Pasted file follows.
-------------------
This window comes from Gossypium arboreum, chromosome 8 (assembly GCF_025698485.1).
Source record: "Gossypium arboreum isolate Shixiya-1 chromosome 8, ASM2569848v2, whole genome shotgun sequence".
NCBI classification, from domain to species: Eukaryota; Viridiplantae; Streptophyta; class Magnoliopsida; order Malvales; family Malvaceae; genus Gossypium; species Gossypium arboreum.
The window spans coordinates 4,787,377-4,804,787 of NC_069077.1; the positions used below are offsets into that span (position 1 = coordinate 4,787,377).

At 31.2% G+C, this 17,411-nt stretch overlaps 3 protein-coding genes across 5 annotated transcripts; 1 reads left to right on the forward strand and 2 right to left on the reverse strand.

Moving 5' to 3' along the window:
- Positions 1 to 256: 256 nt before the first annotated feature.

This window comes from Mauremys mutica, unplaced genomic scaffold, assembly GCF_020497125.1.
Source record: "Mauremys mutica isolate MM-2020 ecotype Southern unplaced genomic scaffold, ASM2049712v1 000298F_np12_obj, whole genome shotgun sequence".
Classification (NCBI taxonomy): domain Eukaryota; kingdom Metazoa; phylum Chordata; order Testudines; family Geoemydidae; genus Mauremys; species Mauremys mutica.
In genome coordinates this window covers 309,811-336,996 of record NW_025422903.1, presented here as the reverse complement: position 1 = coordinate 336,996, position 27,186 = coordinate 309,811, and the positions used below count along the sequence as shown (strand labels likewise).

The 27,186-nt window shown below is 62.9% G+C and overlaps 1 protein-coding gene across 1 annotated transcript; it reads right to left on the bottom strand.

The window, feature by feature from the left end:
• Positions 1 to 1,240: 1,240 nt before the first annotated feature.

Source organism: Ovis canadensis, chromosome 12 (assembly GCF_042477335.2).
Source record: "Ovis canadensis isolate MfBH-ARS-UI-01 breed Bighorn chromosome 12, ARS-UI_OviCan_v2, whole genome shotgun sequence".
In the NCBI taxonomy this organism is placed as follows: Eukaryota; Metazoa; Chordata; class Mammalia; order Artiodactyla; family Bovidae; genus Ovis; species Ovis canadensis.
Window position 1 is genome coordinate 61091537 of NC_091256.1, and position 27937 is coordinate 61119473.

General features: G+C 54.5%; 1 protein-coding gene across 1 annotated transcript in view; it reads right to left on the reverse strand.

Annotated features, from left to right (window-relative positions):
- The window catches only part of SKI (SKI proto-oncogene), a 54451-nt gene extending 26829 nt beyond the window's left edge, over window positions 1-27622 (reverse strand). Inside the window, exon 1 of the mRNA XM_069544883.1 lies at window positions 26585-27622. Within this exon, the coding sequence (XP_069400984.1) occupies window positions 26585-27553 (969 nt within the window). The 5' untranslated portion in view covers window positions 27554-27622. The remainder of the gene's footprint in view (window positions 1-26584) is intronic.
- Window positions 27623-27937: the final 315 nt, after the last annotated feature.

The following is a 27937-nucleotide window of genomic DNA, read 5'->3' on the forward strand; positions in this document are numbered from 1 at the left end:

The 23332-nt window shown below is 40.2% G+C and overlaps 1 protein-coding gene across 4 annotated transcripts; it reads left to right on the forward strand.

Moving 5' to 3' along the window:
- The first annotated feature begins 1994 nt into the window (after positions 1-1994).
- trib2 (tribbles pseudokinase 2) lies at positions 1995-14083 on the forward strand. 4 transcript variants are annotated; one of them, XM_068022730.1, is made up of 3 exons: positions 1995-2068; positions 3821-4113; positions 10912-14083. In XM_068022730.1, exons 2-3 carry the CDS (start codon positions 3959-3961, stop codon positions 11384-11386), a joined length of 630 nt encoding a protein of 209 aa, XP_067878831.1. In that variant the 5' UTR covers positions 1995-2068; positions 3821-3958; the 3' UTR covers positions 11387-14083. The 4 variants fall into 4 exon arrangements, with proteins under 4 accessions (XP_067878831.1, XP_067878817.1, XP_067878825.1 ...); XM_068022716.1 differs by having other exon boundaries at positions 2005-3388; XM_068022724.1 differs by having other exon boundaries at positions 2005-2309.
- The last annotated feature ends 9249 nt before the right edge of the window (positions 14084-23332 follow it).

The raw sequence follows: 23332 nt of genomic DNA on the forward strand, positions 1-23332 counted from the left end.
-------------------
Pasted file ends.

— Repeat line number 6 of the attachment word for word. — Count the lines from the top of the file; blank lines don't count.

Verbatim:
Moving 5' to 3' along the window: